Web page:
Stillanerd Reviews: Venom #153 review


“The Land Before Crime” wraps up with somewhat of a bang, but also with Venom riding a T-Rex like a bucking bronco. Who says being silly isn’t fun?

Venom #153

“The Land Before Crime, Conclusion”

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Writer: Mike Costa

Artist: Gerardo Sandoval

Color Artist: Dono Sánchez-Almara

Letterer: VC’s Clayton Cowles

Covers: Francisco Herrera and Fernanda Rizo; Tom Raney and Jason Keith (Marvel Vs. Capcom variant)

When I first saw the solicitations for Venom‘s “The Land Before Crime,” I had no illusions about what kind of story it would be. My gut told me this would be a silly, but entertaining, B-movie style romp. How could it not, considering Stegron the Dinosaur Man would be the antagonist? Indeed, the first two chapters of “The Land Before Crime” confirmed my expectations and then some. Not every comic book story can be, nor should always be, a super important, life-changing literary experience.

Credit: Gerardo Sandoval and Dono Sánchez-Almara (Marvel Comics); from Venom #153

The downside in reading a stupid fun story is that its charm can quickly wear off. When you get on a roller coaster for the first time, it can be an overdose of adrenaline. After multiple times on that same roller coaster, however, you start to feel more than a little tired. Reading Venom #153 gave me that same feeling. Don’t get me wrong, it’s still fun and didn’t disappoint. Even so, I was still glad it was over, instead of wishing there was more.

The reason I believe this is because, as a conclusion, Venom #153 does precisely what you expect it’s going to do. You know that based on what happened last issue, Venom and Moon Girl will team up against Stegron and his dinosaur army to save New York. They’ll also find a way to free Devil Dinosaur from Stegron’s control. More than likely, there will also be some sort of climactic explosion which will, of course, foil the crazy dinosaur man’s plan.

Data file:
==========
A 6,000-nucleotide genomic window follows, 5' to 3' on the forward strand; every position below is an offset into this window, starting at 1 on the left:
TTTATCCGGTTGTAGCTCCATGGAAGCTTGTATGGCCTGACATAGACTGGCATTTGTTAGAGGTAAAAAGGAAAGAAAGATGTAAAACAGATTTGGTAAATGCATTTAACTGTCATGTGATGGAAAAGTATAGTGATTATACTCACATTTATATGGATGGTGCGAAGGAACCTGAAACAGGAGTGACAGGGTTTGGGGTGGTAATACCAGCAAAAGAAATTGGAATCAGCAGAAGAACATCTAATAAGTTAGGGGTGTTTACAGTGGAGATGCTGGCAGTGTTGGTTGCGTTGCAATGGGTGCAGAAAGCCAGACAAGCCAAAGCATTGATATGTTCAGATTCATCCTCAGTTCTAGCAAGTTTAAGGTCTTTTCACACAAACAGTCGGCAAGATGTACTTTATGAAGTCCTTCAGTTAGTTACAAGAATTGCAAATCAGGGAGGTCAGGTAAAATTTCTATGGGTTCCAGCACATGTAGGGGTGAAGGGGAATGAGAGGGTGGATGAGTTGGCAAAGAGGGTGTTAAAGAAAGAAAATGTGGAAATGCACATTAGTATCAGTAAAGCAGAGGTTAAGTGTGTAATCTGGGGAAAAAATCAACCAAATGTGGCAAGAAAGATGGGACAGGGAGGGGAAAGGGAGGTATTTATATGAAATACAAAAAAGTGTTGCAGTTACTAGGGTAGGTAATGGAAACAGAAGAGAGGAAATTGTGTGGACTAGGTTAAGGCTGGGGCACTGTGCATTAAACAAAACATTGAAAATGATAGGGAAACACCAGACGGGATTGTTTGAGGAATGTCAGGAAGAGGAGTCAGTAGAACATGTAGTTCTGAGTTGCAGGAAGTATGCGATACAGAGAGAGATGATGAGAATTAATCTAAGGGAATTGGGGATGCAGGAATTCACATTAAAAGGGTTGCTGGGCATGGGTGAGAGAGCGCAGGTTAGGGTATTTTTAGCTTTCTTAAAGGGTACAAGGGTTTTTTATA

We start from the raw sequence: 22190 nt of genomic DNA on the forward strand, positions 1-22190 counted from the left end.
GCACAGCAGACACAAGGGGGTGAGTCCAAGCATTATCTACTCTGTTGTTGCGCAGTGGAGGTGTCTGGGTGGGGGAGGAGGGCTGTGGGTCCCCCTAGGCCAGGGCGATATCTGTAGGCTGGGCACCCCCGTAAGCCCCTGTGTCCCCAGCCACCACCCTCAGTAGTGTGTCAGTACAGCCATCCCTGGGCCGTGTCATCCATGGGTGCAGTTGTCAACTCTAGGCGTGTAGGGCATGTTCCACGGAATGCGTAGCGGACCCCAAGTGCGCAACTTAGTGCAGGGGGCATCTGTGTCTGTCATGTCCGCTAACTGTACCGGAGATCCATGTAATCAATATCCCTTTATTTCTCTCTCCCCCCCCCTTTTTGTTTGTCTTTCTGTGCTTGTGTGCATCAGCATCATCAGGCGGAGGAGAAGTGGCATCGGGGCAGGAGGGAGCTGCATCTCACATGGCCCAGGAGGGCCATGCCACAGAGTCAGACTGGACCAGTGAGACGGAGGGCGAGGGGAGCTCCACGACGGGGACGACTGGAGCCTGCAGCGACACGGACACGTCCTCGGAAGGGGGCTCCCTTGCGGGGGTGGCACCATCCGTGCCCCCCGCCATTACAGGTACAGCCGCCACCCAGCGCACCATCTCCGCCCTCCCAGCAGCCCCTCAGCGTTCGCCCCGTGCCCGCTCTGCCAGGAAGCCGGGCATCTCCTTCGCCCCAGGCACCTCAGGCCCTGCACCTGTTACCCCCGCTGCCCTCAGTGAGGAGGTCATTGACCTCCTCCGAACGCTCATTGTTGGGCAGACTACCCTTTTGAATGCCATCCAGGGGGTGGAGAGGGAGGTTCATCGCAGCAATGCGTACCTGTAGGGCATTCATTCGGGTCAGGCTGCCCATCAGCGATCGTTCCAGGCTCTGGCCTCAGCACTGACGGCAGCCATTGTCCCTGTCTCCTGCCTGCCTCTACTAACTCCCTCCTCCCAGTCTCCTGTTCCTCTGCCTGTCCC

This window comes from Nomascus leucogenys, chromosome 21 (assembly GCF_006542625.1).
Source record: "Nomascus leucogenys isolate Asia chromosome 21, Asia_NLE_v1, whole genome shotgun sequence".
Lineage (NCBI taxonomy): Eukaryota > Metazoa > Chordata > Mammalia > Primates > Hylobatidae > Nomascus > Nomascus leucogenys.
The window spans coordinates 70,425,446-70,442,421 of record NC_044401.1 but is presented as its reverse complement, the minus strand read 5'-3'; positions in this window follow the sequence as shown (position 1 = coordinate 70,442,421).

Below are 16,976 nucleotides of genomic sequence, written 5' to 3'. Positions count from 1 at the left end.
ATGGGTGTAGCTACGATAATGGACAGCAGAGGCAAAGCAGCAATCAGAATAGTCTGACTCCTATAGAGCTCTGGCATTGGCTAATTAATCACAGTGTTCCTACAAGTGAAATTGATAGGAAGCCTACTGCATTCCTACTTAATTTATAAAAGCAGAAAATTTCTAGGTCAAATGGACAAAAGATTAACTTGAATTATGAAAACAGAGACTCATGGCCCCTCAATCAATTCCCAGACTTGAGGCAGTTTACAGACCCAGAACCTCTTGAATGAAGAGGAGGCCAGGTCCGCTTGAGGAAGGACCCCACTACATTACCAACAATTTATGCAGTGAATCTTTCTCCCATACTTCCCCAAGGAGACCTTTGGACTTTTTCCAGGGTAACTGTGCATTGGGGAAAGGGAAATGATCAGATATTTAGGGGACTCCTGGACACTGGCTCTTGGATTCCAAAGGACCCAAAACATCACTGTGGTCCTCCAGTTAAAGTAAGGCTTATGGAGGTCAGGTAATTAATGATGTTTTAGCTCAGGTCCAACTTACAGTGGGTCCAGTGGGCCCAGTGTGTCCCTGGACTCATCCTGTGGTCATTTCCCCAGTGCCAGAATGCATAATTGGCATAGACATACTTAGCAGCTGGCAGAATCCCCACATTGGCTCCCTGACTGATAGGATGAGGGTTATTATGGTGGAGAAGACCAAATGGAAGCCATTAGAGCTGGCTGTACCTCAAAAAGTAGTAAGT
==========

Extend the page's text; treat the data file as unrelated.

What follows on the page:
Sure enough, this happens. Though I will say what triggers the obligatory saving-the-day explosion is quite clever and, believe or not, scientifically accurate. This is also the first time since Wolverine: Old Man Logan in which a Marvel comic features a symbiote-possessed T-Rex. Those are the moments where writer Mike Costa squeezes a little more of the absurdist joy he achieved with the first two chapters.

It also turns out Moon Girl and Devil Dinosaur’s involvement isn’t just for pure promotional purposes. Like how Eddie shares a bond with the symbiote, Moon Girl also shares a bond with Devil Dinosaur. Both the symbiote and Devil could be construed as monsters. Likewise, as Eddie is losing control of the symbiote due to its illness, Moon Girl lost control of Devil because of Stegron’s telepathic control of dinosaurs. It’s an odd parallel Costa makes that, strangely enough, still works.

Credit: Gerardo Sandoval and Dono Sánchez-Almara (Marvel Comics); from Venom #153

It’s an odd parallel Costa makes [between Venom and Moon Girl] that, strangely enough, still works.

Moreover, this proves instrumental in terms of Eddie’s character development. All throughout Venom, Costa established the symbiote as physically and psychologically ill, becoming increasingly aggressive. It’s enough where Eddie isn’t sure if he can trust it or himself. His arc, therefore, is regaining this trust in his “partner” again despite its being sick. Seeing how Moon Girl refuses to abandon Devil is what makes Eddie finally decide not to give up on the symbiote. It’s an “out of the mouths of babes” cliche, but no less fitting.